On June 28, 1914 the heir to the Austro-Hungarian throne, Archduke Franz Ferdinand, was inspecting forces in Bosnia when he and his wife were assassinated by a Slavic nationalist, 19-year-old Gavrilo Princip. This was the second attempt on the Archduke’s life that day: a bomb thrown into the motorcade earlier in the day detonated, injuring one of the royal entourage, but leaving the Archduke unhurt. In an attempt to detour to the hospital to visit the injured man, the Archduke’s open-topped car stopped unexpectedly beside Princip, later in the day, and he took the opportunity to shoot them. Both died within the hour. This event is generally believed to have been a key trigger to outbreak of the First World War, although the causes of the tensions between the two opposed imperial powers, Britain and Germany/Austria, were much more complex and of long duration. Fearing Austrian retaliation against Serbia, the Russian monolith confirmed its support for Serbia. On 28 July, Austria declared war on Serbia, and Russian troops began to mobilise. An alliance existed between Austria and Germany. The Germans had been in a process of militarisation for several decades, and quickly declared war on Russia (1 August, 1914). The Russians were allied with France, and Germany made a pre-emptive declaration of war on France and began to move through Belgium on 4 August to attack France, hoping to end this part of the war quickly, so they could concentrate on the Russian front. However, Britain had already warned Germany that any invasion of neutral Belgium would trigger war, so when the German army entered Belgium, that is precisely what happened.

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Morphettville Camp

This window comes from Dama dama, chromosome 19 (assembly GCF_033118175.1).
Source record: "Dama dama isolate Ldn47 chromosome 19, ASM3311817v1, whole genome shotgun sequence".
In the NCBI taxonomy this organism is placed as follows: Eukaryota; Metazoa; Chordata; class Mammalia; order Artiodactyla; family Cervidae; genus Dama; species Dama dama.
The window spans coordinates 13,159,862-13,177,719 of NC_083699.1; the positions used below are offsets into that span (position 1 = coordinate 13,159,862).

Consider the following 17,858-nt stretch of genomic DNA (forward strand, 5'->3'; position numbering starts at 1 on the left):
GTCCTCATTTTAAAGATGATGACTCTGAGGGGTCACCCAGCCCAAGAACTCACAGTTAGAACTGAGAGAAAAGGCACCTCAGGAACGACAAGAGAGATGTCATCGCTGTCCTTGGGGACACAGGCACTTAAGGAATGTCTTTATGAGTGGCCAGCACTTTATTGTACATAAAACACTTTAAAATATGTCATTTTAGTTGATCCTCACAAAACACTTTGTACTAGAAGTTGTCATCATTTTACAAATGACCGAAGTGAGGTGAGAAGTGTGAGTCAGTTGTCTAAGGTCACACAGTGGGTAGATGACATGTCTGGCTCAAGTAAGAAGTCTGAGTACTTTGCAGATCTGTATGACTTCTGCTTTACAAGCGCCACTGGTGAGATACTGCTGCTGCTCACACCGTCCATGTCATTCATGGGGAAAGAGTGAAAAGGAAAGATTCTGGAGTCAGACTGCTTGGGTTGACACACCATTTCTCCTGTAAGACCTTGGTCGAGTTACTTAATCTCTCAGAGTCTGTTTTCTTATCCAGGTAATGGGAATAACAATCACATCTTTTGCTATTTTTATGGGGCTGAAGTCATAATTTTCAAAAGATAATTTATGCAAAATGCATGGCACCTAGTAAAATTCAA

Australia did not have all the infrastructure required for the war, and some camps for enlisting soldiers were set up at racecourses. Morphettville Camp was one such camp, where soldiers trained and were housed before being deployed overseas. The land was donated by Richard MacDonnell Hawker (1865-1930), well-known sportsman and pastoralist of Bungaree Station near Clare.  He was also the owner of Morphettville Stud Farm, about 80 acres of land alongside the Morphettville Racecourse.  Following the outbreak of war, Hawker made ‘a splendidly patriotic offer to the military authorities … for the free use of encampment of the expeditionary force… ‘(The Register, 13 August 1914).

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Lady Galway

Lady Marie Carola Franciska Roselyne Galway (1876-1963) was the wife of South Australia’s 17th Governor Sir Henry Galway. Newly married in August 1913, they arrived in Adelaide to take up office the following April. Within four months war was declared. Lady Galway became a tireless and compassionate charity worker, travelling widely, writing numerous letters and raising over a million pounds during the First World War. As well as founding the South Australian division of the Red Cross, she also directed the Belgian Relief Fund and was the founding president of the League of Loyal Women, an organisation that supplied comforts for servicemen. She did much to raise the status of women in public life. Her husband’s opinions and often tactless remarks were sometimes controversial throughout his governorship but by contrast, Lady Galway was popularly received. Charming, well read and an excellent public speaker, she received many accolades from South Australians prior to her return to England in 1919. This is remarkable considering she was half German - her mother being a Bavarian countess, her father an Irish baronet – and also a Catholic living in what was then Australia’s most Protestant state.